comparing a certain subset of the remaining bit
    strings.
  • If more than p bits differ, they abort the key
    and repeat the process.

24
Quantum SKEP (Contd.)
  • Eve will use the wrong basis approximately 50 of
    the time (while resending)
  • Bob measures a resent qubit with the correct
    basis there will be a 25 probability that he
    measures the wrong value.

25
Paradigm 4 Coding Theoretic Solution
26
Noise-based Secrecy
  • Shannons impossibility holds if the adversary
    can access all information that the receiver can
    access
  • However in practical scenarios, the channel is
    noisy and therefore it may be assumed that the
    noisy data received by the adversary is different
    from the noisy data received by the receiver
  • This paradigm is based on Information/Coding
    Theory
  • Assumption Everybody (including adversary)
    receives different noisy versions of the data

27
Intuitively
  • Noise is bad for any system because
  • it can affect the systems functionality,
    efficiency, accuracy and so on

28
Can Noise be Useful?
  • Usually NO
  • by definition
  • (naturally, it is termed as noise typically
    because of its adversarial nature!)

29
Can Noise be Useful? (Contd.)
  • Rarely YES but how?
  • Perhaps in situations where we need to
    simultaneously deal with another adversarial
    entity apart from noise
  • We may then hope that the two adversaries would
    fight among themselves making it easier for us to
    tackle them together, than each one individually

30
Does Our Hope Come True?
  • Are there real examples for such a comedy of
    errors by the adversarial entities?
  • YES

31
Whos Are Our Adversaries?
  • The First Adversary
  • Responsible for injecting noise in the
    communication channel
  • The Other Adversary
  • The Cryptographic Eavesdropper
  • Responsible for listening/reading critical
    information from channel/nodes

32
Revisiting Secure Communication
  • Shannons Result Information-theoretically
    Secure Communication is Impossible in a Noiseless
    Insecure Channel
  • Information-theoretically Secure Communication is
    possible in an appropriately Noisy Insecure
    Channel

Is it noisy?
33
Another Fundamental Problem Oblivious Transfer
Can A learn only the bit bi without revealing i
to B?
  • B

A
Index i
Bit-Array b0,b1,bn
  • Information-theoretically Secure Oblivious
    Transfer is Impossible in a Noiseless Channel
  • Information-theoretically Secure Oblivious
    Transfer is possible in an appropriately Noisy
    Insecure Channel

34
Yet Another Fundamental Problem Securely
Computing AND
  • Securely Computing x ? y in GF(2)

For simplicity assume the following channel
noise Any 1 bit out of every block of 4 bits
sent will be toggled
Fact Perfectly Secure AND is impossible in a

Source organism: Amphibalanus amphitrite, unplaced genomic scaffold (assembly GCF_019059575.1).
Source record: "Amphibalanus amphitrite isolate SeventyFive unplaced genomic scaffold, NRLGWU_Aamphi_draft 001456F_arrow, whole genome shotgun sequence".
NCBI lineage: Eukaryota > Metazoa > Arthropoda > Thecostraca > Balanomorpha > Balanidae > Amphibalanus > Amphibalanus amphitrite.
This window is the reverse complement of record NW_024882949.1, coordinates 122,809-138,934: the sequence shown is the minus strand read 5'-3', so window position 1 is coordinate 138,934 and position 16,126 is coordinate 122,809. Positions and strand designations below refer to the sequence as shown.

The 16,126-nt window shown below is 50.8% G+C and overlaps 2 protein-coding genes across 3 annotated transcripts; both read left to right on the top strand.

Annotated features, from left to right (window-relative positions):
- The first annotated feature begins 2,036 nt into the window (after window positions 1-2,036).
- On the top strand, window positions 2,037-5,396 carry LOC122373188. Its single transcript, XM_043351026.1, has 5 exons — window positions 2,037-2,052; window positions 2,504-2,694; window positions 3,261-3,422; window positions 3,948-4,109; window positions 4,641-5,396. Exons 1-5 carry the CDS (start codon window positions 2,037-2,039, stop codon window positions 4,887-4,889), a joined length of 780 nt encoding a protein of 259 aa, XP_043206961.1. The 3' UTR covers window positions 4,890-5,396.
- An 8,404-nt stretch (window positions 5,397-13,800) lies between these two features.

noiseless channel
35
Protocol for Secure AND
  • A chooses four random bits, r0,r1,r2,r3 and sends
    them to B, who receives s0,s1,s2,s3
  • One of the ri is different from si
  • Three of the others are equal
  • A and B compute the following 3-tuples
    respectively
  • A (respectively B) multiplies the ith row of
    matrix M with ri (respectively si) to obtain a
    matrix MA (resp. MB)
  • A (resp. B) adds up the resultant 4 by 3 matrix
    MA (resp. MB) column-wise to obtain a 3-tuple TA
    (a0, b0, c0) (resp. TB (a1,b1,c1))

0 0 0
0 1 0
1 0 0
1 1 1
M
36
Protocol for Secure AND (Contd.)
  • Let x x0 ?x1 and y y0 ?y1
  • A sends x1 to B and retains x0
  • B sends y0 to A and retains y1
  • Now,
  • A has x0, y0, a0, b0 and c0
  • B has x1, y1, a1, b1 and c1

37
Protocol for Secure AND (Contd.)
  • A publishes (x0?a0) and (y0?b0)
  • B publishes (x1?a1) and (y1?b1)
  • Both of them compute the bits P and Q
  • P (x0?a0) ? (x1?a1)
  • Q (y0?b0) ? (y1?b1)
  • A computes the bit z0 as follows
  • z0 (b0 ? P) ? (a0 ? Q) ? (P ? Q) ? c0
  • Similarly B computes z1 as
  • z1 (b1 ? P) ? (a1 ? Q) ? (P ? Q) ? c1
  • It can be showed that (z0 ? z1) (x ? y)

38
Securely Computing Any Function in GF(2)
  • Express the function by a Boolean circuit using
    only AND and XOR gates (fan-in 2 and fan-out 1)
  • Protocol for Secure AND securely transforms two
    shared inputs (x and y) to a shared output
    (z) of a single AND gate
  • Protocol for secure XOR is simple just locally
    XOR the input shares
  • Any circuit can thus be securely evaluated
    gate-by-gate till the output wire is reached the
    output shares can be XORed to obtain f(x,y)

39
Protocol for Oblivious Transfer
Can A learn only the bit bi without revealing i
to B?
  • B

A
Index i
Bit-Array b0,b1,bn
For n2 We may securely compute ((i?1)?b0) ?
(i ?b1)
40
Protocol for Secure Communication
  • To securely send a bit m, the receiver chooses
    uniformly at random a permutation of 0,1 and
    executes an Oblivious Transfer of the mth index
    bit to the Sender.
  • Upon receipt of the obliviously transferred bit,
    the Sender reliably sends that bit to the
    receiver who recovers m from it

41
Conclusions
  • Modern cryptography
  • Based on complexity theorys currently unproven
    hardness assumptions
  • Contemporary mathematicians suggest that these
    assumptions are (a) likely to be true and (b)
    unlikely to be proven in the near future
  • Very fast and scalable once a secret-key is
    established (symmetric-key cryptography)
  • Distributed Algorithmic Solution
  • Based on adversarys inability to simultaneously
    corrupt several routers
  • Necessitates highly connected networking
  • Can tolerate active adversaries too
  • Quantum Mechanical Solution
  • Based on the postulates of quantum mechanics
  • Currently secure transmission is achieved to
    about 100km
  • Is physically unbreakable, however several
    side-channel attacks are plausible
  • Noisy Channel Solution
  • It assumes that natural noise is not under the
    cryptographic adversarys control
  • It is an intriguing recycling of noise in to
    productive use
  • Noise is ubiquitous

42
Thank You